- Meeting abstract
- Open Access
Does age influence results of laparoscopic surgery for colorectal cancer in elderly patients?
© Frattini et al; licensee BioMed Central Ltd. 2009
- Published: 1 April 2009
- Colorectal Cancer
- Elderly Patient
- Resection Margin
- Postoperative Outcome
The aim of this study is to assess the feasibility and the safety of laparoscopic resections for colorectal cancer in elderly patients (age ≥65 years) and to determine the oncological radicality and the benefits in the postoperative outcome.
Consecutive 87 patients who had laparoscopic resection of right colon, left colon, sigma and/or supraperitoneal rectum for colorectal carcinoma or adenoma with medium/severe dysplasia from June 2005 to August 2008 were included. Two age-matched cohorts of patients were compared: 45 patients (group 1) of 65 years or older and 42 patients younger than 65. All of the patients underwent preoperative exams, colonoscopy with multiple biopsy and CT-scan, and all data concerning demographics, disease, details of operations and postoperative events were collected prospectively.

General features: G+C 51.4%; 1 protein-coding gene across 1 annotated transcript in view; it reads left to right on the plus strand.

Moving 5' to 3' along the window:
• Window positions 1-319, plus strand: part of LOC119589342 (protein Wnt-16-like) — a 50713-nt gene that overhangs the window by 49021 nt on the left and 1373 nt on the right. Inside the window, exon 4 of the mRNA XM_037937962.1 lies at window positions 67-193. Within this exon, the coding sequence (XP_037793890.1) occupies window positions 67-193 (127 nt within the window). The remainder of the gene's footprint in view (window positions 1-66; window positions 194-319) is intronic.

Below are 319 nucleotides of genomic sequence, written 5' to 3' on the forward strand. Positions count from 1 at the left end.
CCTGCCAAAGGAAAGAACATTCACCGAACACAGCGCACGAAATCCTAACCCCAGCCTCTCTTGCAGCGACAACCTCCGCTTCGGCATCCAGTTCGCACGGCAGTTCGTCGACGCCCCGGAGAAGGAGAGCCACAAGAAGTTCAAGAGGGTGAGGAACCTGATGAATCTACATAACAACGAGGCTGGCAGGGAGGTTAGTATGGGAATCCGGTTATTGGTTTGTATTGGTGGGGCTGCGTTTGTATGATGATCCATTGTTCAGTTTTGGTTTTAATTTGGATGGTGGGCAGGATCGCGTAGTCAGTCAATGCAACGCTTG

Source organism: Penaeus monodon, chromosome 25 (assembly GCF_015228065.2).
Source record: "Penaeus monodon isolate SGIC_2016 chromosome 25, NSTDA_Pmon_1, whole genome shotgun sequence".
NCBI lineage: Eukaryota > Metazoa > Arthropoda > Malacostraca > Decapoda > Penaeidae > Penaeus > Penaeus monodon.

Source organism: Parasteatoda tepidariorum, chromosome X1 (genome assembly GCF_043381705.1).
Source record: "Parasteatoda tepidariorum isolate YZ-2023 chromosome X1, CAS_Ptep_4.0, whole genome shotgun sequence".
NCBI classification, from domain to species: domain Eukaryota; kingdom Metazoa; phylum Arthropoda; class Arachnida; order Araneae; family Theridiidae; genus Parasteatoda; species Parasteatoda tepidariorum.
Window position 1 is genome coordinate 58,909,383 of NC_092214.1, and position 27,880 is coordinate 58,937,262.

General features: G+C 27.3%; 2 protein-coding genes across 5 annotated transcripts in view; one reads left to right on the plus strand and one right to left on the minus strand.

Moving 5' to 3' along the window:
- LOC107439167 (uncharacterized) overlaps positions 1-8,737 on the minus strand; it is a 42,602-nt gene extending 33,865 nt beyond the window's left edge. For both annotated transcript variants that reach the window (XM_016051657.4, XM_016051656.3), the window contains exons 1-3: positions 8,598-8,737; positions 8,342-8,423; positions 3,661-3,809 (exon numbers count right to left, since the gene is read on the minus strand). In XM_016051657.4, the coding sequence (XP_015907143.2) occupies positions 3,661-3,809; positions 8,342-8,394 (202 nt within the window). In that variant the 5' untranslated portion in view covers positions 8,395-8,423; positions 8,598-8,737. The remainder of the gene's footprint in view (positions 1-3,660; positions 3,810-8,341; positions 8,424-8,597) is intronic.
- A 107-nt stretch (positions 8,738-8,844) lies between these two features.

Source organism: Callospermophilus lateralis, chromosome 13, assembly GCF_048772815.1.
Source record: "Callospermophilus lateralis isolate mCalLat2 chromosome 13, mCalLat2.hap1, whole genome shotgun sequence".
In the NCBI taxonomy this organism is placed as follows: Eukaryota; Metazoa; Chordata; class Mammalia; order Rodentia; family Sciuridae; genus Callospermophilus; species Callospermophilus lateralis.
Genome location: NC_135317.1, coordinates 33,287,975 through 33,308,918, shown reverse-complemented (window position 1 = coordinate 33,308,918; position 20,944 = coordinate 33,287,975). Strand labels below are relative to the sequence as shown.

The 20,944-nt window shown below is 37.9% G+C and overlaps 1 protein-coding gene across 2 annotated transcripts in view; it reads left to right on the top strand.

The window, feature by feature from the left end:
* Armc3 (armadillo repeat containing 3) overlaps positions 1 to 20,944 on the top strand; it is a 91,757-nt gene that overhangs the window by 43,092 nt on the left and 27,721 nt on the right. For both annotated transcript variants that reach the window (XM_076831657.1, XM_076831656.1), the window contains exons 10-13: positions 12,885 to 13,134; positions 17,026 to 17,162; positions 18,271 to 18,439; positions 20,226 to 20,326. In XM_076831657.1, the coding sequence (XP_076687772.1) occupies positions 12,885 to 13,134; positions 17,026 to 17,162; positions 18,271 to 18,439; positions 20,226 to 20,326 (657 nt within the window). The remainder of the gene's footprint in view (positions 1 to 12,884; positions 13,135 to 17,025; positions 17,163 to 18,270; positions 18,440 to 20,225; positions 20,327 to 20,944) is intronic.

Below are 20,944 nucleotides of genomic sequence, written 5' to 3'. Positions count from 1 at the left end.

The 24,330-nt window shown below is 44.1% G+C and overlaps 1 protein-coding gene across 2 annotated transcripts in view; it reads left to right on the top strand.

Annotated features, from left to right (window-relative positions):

With regard to oncological radicality, resection margins were free from neoplastic infiltration (R0) in all cases and mean number of lymph nodes retrieved was 21.8 ± 10.7 in group 1 and 21.2 ± 11.4 in group 2 (p > 0.05).
Mean operating time resulted 164 ± 39 minutes in the elderly group and 160 ± 32 minutes in the younger group (p > 0.05). Three patients of elderly group required conversion to laparotomy.
Elderly patients presented resumption to oral diet after 3.7 ± 1.8 days whereas younger patients after 3.1 ± 1.4 days (p > 0.05) and also the return of bowel function was similar between the two groups, 2.5 ± 1.2 days in group 1 versus 2.3 ± 1.2 days in group 2 (p > 0.05).
The length of hospital stay was similar between the two groups (8.7 ± 3.4 days versus 7.9 ± 4.8) (p > 0.05). Ten patients of group 1 presented postoperative morbidity whereas four postoperative complications occurred in the group 2.
Two patients of elderly group died whereas there was no mortality in the younger group. One patient died for cardiac failure and the second case for MOF.
Our prospective study suggests, according to other studies, that laparoscopic colorectal surgery is a safe and effective option even for the elderly patients with similar oncological radicality and postoperative outcome as in younger patients.
This article is published under license to BioMed Central Ltd.